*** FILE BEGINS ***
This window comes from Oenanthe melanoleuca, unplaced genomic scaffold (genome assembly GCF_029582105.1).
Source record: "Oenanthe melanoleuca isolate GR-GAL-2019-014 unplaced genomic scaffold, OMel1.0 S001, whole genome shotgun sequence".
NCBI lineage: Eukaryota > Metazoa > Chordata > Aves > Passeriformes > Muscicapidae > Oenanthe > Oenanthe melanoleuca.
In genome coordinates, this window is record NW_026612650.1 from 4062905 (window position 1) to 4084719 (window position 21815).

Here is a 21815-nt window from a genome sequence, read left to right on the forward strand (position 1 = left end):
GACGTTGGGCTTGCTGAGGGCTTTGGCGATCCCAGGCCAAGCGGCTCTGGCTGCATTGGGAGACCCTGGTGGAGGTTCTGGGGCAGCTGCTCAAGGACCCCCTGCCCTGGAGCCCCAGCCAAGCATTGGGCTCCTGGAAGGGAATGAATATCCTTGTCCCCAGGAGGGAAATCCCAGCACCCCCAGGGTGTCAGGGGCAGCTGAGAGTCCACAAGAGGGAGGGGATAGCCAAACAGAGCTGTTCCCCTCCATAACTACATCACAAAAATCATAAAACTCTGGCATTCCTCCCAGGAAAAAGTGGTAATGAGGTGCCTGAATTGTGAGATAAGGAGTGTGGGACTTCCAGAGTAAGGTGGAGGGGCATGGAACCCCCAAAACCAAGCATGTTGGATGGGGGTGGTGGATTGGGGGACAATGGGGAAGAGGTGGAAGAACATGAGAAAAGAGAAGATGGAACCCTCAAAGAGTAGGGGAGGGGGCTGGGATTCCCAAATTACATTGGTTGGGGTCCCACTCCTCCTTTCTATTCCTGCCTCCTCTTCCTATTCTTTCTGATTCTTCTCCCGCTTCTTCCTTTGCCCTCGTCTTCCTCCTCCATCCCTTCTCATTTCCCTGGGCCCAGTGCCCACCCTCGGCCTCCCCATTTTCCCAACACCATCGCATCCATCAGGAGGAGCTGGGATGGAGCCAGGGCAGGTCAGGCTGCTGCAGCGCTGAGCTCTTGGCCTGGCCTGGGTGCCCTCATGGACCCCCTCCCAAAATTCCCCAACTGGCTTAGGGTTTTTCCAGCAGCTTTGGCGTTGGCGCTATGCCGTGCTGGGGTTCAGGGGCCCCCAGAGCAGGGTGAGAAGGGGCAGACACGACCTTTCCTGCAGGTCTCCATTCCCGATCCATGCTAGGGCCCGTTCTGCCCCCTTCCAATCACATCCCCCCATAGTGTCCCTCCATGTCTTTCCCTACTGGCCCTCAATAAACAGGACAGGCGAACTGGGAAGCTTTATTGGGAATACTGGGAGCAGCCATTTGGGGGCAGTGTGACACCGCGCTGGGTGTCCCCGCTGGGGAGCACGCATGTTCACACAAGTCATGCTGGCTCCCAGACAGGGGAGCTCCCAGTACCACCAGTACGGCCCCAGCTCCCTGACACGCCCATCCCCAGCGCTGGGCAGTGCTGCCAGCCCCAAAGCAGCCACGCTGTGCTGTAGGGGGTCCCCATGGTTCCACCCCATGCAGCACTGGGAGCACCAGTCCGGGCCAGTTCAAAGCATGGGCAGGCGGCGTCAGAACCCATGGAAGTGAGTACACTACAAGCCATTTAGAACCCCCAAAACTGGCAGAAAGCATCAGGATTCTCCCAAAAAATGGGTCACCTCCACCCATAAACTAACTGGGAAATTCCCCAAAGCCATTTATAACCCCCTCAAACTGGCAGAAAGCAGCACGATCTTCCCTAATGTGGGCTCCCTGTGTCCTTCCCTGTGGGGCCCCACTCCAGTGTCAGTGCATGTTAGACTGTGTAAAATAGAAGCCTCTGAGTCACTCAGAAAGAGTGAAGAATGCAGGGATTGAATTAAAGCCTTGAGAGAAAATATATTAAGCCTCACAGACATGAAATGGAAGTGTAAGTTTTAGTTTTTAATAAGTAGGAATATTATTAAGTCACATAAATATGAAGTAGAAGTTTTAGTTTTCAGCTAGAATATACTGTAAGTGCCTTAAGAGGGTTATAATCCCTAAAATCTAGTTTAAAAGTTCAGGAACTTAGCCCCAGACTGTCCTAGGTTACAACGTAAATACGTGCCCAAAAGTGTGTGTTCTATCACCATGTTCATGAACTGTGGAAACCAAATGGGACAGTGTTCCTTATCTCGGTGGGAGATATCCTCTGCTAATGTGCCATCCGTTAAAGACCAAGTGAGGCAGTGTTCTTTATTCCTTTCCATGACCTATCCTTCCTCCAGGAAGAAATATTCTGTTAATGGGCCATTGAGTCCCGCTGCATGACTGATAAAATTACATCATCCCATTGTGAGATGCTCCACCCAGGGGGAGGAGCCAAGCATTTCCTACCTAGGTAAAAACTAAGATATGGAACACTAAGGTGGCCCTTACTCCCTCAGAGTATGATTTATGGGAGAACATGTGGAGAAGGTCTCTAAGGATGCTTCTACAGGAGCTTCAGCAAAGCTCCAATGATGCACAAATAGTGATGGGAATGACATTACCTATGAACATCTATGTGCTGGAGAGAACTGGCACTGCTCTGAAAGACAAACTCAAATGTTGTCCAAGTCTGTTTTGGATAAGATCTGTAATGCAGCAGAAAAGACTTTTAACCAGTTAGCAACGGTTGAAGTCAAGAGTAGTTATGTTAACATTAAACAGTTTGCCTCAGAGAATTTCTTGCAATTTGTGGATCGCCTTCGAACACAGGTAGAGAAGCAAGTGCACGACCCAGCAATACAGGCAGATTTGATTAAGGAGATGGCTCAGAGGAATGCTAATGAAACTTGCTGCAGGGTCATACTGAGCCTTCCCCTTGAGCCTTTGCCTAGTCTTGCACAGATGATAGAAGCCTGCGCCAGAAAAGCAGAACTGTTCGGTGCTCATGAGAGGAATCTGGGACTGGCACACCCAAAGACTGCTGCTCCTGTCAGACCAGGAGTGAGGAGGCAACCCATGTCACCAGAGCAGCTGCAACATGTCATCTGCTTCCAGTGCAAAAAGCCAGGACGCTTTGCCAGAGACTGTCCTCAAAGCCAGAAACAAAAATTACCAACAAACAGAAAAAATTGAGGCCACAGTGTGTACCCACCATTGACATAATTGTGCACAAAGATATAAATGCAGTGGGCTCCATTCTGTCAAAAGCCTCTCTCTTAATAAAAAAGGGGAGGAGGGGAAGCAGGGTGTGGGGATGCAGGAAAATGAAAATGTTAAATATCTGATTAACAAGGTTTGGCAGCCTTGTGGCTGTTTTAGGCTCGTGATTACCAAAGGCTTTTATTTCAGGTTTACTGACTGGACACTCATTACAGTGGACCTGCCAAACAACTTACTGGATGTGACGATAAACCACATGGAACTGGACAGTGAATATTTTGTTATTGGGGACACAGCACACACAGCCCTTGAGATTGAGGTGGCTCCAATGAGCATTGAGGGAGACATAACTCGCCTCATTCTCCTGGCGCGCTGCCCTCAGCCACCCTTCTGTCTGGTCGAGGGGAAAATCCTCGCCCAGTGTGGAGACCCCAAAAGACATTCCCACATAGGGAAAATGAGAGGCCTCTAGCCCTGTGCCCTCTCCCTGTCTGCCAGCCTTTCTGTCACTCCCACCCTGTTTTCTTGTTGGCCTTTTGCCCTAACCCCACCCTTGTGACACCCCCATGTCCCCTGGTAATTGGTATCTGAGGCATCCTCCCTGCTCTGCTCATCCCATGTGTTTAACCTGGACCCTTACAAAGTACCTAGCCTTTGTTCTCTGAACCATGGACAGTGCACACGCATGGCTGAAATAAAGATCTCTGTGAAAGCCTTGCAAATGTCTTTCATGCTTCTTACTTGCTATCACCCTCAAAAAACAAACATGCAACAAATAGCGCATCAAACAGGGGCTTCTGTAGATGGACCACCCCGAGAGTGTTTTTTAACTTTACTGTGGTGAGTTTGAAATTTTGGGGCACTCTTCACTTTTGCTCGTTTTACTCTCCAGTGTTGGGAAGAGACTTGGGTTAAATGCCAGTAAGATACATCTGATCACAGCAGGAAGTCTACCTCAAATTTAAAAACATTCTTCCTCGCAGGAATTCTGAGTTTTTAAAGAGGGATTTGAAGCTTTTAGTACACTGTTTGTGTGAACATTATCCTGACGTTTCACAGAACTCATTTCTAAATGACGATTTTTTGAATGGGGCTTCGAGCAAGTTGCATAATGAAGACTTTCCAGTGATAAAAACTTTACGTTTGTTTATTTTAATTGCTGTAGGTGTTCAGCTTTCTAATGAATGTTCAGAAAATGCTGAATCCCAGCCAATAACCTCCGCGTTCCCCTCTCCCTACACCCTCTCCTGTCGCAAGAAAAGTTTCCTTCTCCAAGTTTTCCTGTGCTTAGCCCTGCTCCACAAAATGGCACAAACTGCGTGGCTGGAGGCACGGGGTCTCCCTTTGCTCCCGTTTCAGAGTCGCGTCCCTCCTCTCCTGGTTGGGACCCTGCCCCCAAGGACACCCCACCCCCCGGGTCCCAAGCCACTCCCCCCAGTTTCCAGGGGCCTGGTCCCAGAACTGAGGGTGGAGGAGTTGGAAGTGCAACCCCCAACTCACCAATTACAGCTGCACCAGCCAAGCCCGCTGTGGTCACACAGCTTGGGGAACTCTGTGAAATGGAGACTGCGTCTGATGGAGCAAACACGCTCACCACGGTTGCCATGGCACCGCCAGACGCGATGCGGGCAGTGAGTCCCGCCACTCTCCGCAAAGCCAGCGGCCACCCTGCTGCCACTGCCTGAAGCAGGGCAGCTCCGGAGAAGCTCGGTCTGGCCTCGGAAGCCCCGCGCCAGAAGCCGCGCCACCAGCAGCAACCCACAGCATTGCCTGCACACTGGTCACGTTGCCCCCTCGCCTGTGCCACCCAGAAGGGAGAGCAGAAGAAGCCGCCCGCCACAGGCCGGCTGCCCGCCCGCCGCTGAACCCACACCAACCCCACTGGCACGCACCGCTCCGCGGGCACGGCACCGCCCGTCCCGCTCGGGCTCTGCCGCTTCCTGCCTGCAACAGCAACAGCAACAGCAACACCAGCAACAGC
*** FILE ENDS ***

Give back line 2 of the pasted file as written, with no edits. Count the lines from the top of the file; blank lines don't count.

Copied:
Source record: "Oenanthe melanoleuca isolate GR-GAL-2019-014 unplaced genomic scaffold, OMel1.0 S001, whole genome shotgun sequence".